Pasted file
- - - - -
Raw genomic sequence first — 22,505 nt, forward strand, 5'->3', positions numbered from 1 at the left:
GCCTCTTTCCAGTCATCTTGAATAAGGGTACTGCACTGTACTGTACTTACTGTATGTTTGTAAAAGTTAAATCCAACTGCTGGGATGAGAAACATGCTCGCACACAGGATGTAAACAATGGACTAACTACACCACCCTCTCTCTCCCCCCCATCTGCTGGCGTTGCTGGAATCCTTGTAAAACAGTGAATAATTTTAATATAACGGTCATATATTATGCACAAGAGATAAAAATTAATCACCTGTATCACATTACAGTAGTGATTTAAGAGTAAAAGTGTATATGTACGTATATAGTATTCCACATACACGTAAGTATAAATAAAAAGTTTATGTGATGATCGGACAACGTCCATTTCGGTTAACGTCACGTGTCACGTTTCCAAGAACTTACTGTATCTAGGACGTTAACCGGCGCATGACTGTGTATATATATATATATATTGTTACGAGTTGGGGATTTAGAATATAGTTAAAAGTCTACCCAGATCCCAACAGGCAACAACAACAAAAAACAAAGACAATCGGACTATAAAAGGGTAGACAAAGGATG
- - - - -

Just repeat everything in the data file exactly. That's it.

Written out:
Raw genomic sequence first — 22,505 nt, forward strand, 5'->3', positions numbered from 1 at the left:
GCCTCTTTCCAGTCATCTTGAATAAGGGTACTGCACTGTACTGTACTTACTGTATGTTTGTAAAAGTTAAATCCAACTGCTGGGATGAGAAACATGCTCGCACACAGGATGTAAACAATGGACTAACTACACCACCCTCTCTCTCCCCCCCATCTGCTGGCGTTGCTGGAATCCTTGTAAAACAGTGAATAATTTTAATATAACGGTCATATATTATGCACAAGAGATAAAAATTAATCACCTGTATCACATTACAGTAGTGATTTAAGAGTAAAAGTGTATATGTACGTATATAGTATTCCACATACACGTAAGTATAAATAAAAAGTTTATGTGATGATCGGACAACGTCCATTTCGGTTAACGTCACGTGTCACGTTTCCAAGAACTTACTGTATCTAGGACGTTAACCGGCGCATGACTGTGTATATATATATATATATTGTTACGAGTTGGGGATTTAGAATATAGTTAAAAGTCTACCCAGATCCCAACAGGCAACAACAACAAAAAACAAAGACAATCGGACTATAAAAGGGTAGACAAAGGATG